Fort Sill can accept 256 Soldiers per WTC iteration. WTC Soldiers are considered trainees, but they are in a special category. They're not basic trainees, but they're also not permanent party Soldiers. While they have significantly greater priviledge than basic trainees, until they've completed WTC, they don't have the full privileges a permanent party Soldier would, Lee explained.

Fort Sill handles an increased number of basic trainees from May to September since most high school students who join the Army attend basic training after they graduate. Summer surge is that period where there is a large influx of basic trainees. Because of the summer surge, three batteries that are scheduled to teach WTC will convert back to teaching basic training for summer surge.

"We don't know exactly when or if any of those batteries will go back to teaching WTC; it all depends on the recruiting effort and training requirements," Lee said. TRADOC will have to manage or "meter the flow" to balance the recruiting effort to the assets available to train both basic trainees and WTC Soldiers during summer surge, he added.
When A, B and C batteries finish their last class in May, then they will convert back to teaching basic training.

"It's no magical thing, they just simply will pick up basic trainees," Lee said.

The conversion will be easy because the curriculum in basic training and WTC is very similar, though WTC is obviously condensed to five weeks versus 10.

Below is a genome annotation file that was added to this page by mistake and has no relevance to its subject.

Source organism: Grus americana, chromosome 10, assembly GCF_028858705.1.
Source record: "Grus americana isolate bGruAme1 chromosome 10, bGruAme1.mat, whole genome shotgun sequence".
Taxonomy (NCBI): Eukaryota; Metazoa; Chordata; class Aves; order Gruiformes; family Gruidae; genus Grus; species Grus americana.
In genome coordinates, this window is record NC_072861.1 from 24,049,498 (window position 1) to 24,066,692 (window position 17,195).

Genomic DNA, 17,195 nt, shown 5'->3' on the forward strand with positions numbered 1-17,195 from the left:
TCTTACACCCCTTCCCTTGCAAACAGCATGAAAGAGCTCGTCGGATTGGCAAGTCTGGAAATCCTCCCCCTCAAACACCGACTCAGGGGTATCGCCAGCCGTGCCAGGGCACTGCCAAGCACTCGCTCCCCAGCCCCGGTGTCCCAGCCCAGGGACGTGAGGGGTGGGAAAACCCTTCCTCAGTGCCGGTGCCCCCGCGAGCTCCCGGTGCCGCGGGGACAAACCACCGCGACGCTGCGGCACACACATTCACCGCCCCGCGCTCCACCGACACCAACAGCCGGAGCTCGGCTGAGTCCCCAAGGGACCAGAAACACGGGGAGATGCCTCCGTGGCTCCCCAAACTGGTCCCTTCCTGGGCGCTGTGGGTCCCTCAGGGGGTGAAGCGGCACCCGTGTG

"It's inherently similar in terms of basic rifle marksmanship and those sorts of things," Lee said. "There's less basic stuff. The first three weeks of basic training, the red phase, is very basic with a lot of classroom orientation, a lot of brand new terminology and such. We don't do that with WTC. We have to assume that they understand a lot of the terminology. Even if they're from sister services, they understand the dynamics of the military."

Lee said because the WTC population is older, they have a tendancy, because of their break in service and physical requirements, to become holdovers. They're pulled out of training because they're either hurt or they've had a hard time meeting the training requirement. That could be weapons qualification or the physical fitness requirement. That number is usually about 10 percent of the total class.

"Thirty-three is not necesarily that old, but it is if you've not been foot marching and running three to nine miles a week," Lee said.

Pfc. Jarrette Turner, a WTC Soldier, returned to the Army after nearly 18 years. He said he has had trouble with both PT and weapons qualification.

"Before, when I did (the PT test and weapons qualification), I didn't have any issues, but this time around after 17 or 18 years, it's not as easy," he said.

The requirement for Fort Sill is to have six batteries ready in January. Five will be training batteries and one will function as a holdover battery to manage the Soldiers that have historically either come in with conditions that prevent them from training, sustained minor injuries during training or required retraining.

Fort Sill is scheduled to receive female basic training Soldiers as soon as late June as the 434th FA converts to gender-integrated training. Gender-integrated training for WTC, however, has been accelerated in terms of Fort Sill preparation because WTC has male and female trainees. Females will begin training in WTC at Fort Sill Jan. 5.

"The nine cycles of WTC that Fort Sill has taught have been all-male classes," said Lee. "Since we're taking on the full load now, we'll be responsible for training females."

The brigade is making preparations now. Those preparations include sending teams of trainers, including battery commanders and drill sergeants, to Fort Leonardwood and Fort Jackson to observe a variety of things they will need to consider in, Lee said.

Page last updated Fri July 22nd, 2011 at 12:16